Saturday, 14 November 2009

The Meaning of Words

How much time do you put into making sure you are clear about what you mean? How much time and emotional energy do you think is wasted because the meaning of the words you use are given a different interpretation by the reader or listener?

Lanaguage is a great asset. It is the means by which ideas get from my head into yours. You'd think that when people speak the language that would be a trouble free thing. We know different. Words are used to deceive as well as inform and clarify and they are able to decieve because of the way in which can hold different meanings.

I think that being gullible is related to taking words at face value, or assuming what they mean without seeking further clarification, or evidence. The situation is made worse because often we are too polite to probe for what the other person really means. When people are defensive and un-helpful about making things clear for you then this is really fishy and sure sign that something isn't right.

In education and higher education in particular students are often confronted with the ambiguous meaning of words. One of the biggest weaknesses (how would this have read if I'd said failings?) in student writing is that often they do not explore the definitions and and alternative meanings of the key terms they are discussing. This is down to the social habit we all have of assuming that words have fixed meaning and that your take on what a word means is the same as mine.

The people who try and make sense of the words we use (Grammarians and Semanticists) show us that a word is not static and absolute it is dynamic in its application and its meaning. Popular examples of this are the words 'bad' and 'gay' as this old Ovaltine advert shows.


The downside of checking the meaning of everyword of course is that it takes time too. We all hate being called Pedantic. The thing is that it's really not the word Pedant that we dislike but its meaning! As this definition explains, "A Pedant is a person who is overly concerned with formalism and precision, or who makes a show of his learning"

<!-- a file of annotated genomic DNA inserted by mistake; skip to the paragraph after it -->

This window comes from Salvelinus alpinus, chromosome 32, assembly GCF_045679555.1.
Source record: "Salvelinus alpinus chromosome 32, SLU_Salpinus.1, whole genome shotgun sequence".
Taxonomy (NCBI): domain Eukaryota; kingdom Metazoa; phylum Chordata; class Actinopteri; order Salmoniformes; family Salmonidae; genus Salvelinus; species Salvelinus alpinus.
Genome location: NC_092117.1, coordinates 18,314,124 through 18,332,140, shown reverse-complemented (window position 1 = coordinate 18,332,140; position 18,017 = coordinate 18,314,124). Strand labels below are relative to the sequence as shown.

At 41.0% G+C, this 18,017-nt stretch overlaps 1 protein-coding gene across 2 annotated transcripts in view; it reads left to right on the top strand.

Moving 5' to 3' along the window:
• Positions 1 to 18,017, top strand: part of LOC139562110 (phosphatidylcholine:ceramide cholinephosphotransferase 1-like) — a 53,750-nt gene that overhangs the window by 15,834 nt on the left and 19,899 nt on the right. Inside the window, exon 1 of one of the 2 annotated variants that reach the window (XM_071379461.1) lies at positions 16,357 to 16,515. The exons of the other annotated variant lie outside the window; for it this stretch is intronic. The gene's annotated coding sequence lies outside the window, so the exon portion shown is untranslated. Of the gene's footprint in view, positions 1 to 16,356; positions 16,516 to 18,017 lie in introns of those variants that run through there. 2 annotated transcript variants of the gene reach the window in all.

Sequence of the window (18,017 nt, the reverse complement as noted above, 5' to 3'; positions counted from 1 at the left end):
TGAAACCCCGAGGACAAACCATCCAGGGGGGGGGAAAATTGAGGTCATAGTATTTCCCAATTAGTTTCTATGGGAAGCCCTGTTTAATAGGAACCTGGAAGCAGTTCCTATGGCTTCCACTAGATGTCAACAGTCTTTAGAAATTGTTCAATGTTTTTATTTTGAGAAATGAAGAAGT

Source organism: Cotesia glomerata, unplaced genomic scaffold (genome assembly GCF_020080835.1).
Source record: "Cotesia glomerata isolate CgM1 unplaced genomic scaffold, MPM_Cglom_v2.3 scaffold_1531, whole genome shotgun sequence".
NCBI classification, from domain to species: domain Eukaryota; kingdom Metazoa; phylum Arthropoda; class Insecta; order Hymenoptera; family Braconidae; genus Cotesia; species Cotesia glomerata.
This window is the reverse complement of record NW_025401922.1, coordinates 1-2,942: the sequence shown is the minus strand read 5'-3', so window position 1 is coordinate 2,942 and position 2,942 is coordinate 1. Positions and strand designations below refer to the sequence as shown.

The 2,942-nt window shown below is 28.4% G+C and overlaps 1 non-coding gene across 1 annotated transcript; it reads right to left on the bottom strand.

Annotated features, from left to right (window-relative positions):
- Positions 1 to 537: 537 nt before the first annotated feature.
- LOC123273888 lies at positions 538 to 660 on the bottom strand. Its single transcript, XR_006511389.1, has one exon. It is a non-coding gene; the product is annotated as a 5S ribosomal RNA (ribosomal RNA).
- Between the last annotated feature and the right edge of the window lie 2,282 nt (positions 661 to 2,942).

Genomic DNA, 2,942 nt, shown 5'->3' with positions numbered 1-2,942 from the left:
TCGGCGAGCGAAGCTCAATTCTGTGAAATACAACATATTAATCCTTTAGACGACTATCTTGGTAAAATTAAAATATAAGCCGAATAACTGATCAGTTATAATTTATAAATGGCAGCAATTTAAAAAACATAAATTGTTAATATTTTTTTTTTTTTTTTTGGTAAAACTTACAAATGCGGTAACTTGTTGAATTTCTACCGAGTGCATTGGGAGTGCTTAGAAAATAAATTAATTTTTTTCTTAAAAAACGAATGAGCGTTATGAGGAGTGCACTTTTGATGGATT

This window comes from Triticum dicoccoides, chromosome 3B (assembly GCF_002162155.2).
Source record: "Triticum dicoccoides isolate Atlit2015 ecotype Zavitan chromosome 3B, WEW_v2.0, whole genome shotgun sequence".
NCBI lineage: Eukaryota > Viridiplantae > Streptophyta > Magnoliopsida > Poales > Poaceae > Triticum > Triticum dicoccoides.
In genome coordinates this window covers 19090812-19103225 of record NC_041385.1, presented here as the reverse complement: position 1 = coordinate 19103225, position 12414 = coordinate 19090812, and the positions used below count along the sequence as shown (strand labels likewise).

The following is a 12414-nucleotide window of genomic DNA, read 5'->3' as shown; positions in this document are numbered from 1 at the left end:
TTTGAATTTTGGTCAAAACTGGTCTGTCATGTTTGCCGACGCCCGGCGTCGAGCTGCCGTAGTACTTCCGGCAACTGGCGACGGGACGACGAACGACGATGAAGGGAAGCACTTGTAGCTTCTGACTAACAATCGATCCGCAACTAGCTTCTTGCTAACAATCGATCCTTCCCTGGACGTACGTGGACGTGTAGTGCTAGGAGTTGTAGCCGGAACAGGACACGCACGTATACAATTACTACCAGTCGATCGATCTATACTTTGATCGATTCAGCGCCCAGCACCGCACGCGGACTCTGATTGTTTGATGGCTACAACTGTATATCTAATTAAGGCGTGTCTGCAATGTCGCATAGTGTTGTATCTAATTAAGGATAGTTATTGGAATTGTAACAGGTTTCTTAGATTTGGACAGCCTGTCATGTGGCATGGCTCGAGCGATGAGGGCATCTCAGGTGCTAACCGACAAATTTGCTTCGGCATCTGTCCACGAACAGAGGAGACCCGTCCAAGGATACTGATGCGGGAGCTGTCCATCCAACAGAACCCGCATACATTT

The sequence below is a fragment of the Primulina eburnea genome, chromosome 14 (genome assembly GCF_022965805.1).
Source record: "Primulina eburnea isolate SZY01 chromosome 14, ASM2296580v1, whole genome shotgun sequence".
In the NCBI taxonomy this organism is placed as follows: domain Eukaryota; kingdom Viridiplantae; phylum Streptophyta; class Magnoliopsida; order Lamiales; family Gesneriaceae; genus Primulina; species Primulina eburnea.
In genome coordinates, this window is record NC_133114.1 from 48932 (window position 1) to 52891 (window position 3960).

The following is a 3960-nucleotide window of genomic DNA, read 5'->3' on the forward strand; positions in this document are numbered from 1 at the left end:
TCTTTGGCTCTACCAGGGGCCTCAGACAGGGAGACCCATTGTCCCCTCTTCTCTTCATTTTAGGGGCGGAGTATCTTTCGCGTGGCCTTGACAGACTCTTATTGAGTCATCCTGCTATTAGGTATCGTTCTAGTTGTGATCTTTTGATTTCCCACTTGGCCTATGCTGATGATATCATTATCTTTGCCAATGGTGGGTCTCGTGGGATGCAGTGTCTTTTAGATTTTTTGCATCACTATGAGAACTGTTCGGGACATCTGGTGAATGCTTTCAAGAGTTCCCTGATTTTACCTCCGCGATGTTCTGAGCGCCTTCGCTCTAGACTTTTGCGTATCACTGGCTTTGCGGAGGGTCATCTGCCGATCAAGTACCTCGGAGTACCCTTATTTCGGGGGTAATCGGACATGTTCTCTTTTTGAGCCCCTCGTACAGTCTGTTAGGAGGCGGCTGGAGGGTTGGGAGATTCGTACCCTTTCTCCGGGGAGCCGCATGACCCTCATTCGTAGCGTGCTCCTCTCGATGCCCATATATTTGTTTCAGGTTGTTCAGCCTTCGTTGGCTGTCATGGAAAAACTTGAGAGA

One group of people who are deeply concerned with the meaning of words are people of study and practice neuro linguistic programming The chances are that you have heard of it if you read blogs like Gullibility. For those of you who are less familiar, it is an approach to communication and sense making used by therapists created by Richard Bandler and John Grinder. As well as being inspired by the work of counsellors and therapists they used ideas from Noam Chomsky the father of Grammar and Gregory Bateson the anthropologist. Their main book is:

This stuff has real world implications for organisations and business too. Think of a university. Now, do we call the people who come to learn at the university 'students' or 'customers'? Depending of the choice of label this affects the way we think about and act towards those people. The same in commercial life, do we serve audiences, segements, customers, buyers, consumers, users, clients,partners, co-creators of value, targets,suckers, punters? What is the prevailing word in your business and what does it really mean!

In our personal lives the same concern for word meaning applies. Being alert to what people mean is a crucial way in which you can stop people taking advantage of you.

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